Sunday we heard David Burnett's paper, mentioned above, and David Ritsema from B H Carrol Theological Institute on "The Divine John..." which was when I was scribbling notes to Bill surprised that he seemed to be defending a high Christology in GJohn.  I thought that was a given. Then it was Jeremiah Bailey from Baylor, talking about "Jesus as Eschatological High Priest in the Gospel of John."  Nathan Hays, also from Baylor did the one I was waiting for: "Greater than Jacob: The Johannine Community and the Samaritan's in Dialogue." It was all done with the given of a Johannine community, and some dude in the back asked, in a rather rude way, why he had to analyze it from that perspective, it seemed that there was enough to look at it from a literary and theological point of view without having the community as a factor. He made me angry. He said "Well, we know that the woman is representative of Samaria, given that she's a harlot..." I was very torn between chasing him down to "talk" to him afterward about that, but I ended up talking to Nathan instead, and he was very nice indeed. I wrapped up our conversation by asking him if was getting enough sleep and had eaten breakfast. #momproblems #nurseproblems  

Here were my main take-aways from the meetings: 
-There were more women there than I expected but it was still mostly white dudes. 
-There is definitely a language to learn besides Greek and German. It's Scholar-ese and it's rough, man. 
-There's pretty much a formula to these papers and it looks a lot like the research papers I had to read and write in nursing school. Very different topics, but same method, minus the hands-on blood and guts. It's more theoretical blood and guts.
-There is a lot of good thinking that goes on and that's sparked from these meetings. But I do wonder, what's the end result of all this? 

Which leads me to: why exactly am I doing this? 

And that's where I'm currently stalled out. 


Dr. David Ritsema said...

Thanks for noting my paper. It is the same paper I later presented at St. Andrews over the summer. I got some my nice reviews from N. T. Wright who was present for it. I'd point out that I am not arguing for a high Christology in John but a divine Messiah. The consensus of NT scholarship since the turn of the 20th century has argued that Judaism basically expected a royal messianic figure in line with David. However, the Gospel of John describes a messiah who is syntactically linked to the Son of God in the purpose statement (John 20:30-31). What accounts for John's divine Messiah? My work (indeed my dissertation) focused on attempting to answer that question. I argue that if you survey all of the literature you will rarely find anything that resembles a divine Messiah, except in some parts of 2nd Temple Jewish literature (and later medieval Jewish literature). There is a particular passage in the DSS, for example, that shows a divine Messiah (I listed three texts from DSS in my paper). The question is: Does this existence of a Jewish divine messiah help us understand how the followers of Jesus, i.e. early Jewish-Christianity, could have come to the conclusion that Jesus was this divine Messiah.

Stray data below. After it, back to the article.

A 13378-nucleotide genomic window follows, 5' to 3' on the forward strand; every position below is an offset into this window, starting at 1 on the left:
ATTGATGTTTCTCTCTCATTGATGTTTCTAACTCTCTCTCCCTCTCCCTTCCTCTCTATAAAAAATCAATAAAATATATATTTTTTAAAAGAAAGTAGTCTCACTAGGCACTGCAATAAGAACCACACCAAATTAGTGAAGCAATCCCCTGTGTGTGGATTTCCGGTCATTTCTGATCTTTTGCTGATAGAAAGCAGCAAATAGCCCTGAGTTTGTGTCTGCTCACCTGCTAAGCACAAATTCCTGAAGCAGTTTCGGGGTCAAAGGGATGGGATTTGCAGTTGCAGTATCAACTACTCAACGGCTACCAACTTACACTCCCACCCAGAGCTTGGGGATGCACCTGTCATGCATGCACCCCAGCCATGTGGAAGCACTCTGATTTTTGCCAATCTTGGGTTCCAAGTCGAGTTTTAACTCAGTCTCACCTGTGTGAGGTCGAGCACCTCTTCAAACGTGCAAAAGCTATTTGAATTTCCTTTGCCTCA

I realize you probably do not want to read all of this but I thought maybe someone might be benefited by knowing. I'm going to present at SBL in the spring again a follow to this paper focusing on the specific Dead Sea text that relates to the divine figure.

Sarah said...

Thanks for commenting! I think what is most clear in my post is how very much I still have to learn and I very much appreciate the clarification!